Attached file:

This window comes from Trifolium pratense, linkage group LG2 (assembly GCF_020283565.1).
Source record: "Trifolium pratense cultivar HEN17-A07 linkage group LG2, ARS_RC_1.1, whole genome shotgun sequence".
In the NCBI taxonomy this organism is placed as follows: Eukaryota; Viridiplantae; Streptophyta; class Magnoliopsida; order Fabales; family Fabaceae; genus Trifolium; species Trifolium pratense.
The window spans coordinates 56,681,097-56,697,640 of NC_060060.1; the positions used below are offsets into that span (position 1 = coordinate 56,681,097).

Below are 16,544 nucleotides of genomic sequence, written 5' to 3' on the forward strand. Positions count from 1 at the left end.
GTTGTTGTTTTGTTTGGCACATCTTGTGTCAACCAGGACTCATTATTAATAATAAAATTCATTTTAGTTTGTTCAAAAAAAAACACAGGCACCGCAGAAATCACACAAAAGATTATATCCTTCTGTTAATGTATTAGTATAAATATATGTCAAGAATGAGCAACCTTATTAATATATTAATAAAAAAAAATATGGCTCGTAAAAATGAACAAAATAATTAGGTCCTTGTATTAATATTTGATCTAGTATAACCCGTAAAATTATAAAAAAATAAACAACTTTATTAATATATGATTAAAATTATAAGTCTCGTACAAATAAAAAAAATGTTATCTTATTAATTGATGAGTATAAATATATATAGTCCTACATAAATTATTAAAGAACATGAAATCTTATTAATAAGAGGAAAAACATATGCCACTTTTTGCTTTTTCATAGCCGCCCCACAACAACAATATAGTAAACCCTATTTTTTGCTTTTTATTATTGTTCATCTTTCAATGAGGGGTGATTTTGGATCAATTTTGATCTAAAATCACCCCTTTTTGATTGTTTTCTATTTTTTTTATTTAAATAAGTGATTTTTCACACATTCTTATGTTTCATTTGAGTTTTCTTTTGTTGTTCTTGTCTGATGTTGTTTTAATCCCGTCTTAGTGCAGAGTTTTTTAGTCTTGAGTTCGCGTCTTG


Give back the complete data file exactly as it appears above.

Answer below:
This window comes from Trifolium pratense, linkage group LG2 (assembly GCF_020283565.1).
Source record: "Trifolium pratense cultivar HEN17-A07 linkage group LG2, ARS_RC_1.1, whole genome shotgun sequence".
In the NCBI taxonomy this organism is placed as follows: Eukaryota; Viridiplantae; Streptophyta; class Magnoliopsida; order Fabales; family Fabaceae; genus Trifolium; species Trifolium pratense.
The window spans coordinates 56,681,097-56,697,640 of NC_060060.1; the positions used below are offsets into that span (position 1 = coordinate 56,681,097).

Below are 16,544 nucleotides of genomic sequence, written 5' to 3' on the forward strand. Positions count from 1 at the left end.
GTTGTTGTTTTGTTTGGCACATCTTGTGTCAACCAGGACTCATTATTAATAATAAAATTCATTTTAGTTTGTTCAAAAAAAAACACAGGCACCGCAGAAATCACACAAAAGATTATATCCTTCTGTTAATGTATTAGTATAAATATATGTCAAGAATGAGCAACCTTATTAATATATTAATAAAAAAAAATATGGCTCGTAAAAATGAACAAAATAATTAGGTCCTTGTATTAATATTTGATCTAGTATAACCCGTAAAATTATAAAAAAATAAACAACTTTATTAATATATGATTAAAATTATAAGTCTCGTACAAATAAAAAAAATGTTATCTTATTAATTGATGAGTATAAATATATATAGTCCTACATAAATTATTAAAGAACATGAAATCTTATTAATAAGAGGAAAAACATATGCCACTTTTTGCTTTTTCATAGCCGCCCCACAACAACAATATAGTAAACCCTATTTTTTGCTTTTTATTATTGTTCATCTTTCAATGAGGGGTGATTTTGGATCAATTTTGATCTAAAATCACCCCTTTTTGATTGTTTTCTATTTTTTTTATTTAAATAAGTGATTTTTCACACATTCTTATGTTTCATTTGAGTTTTCTTTTGTTGTTCTTGTCTGATGTTGTTTTAATCCCGTCTTAGTGCAGAGTTTTTTAGTCTTGAGTTCGCGTCTTG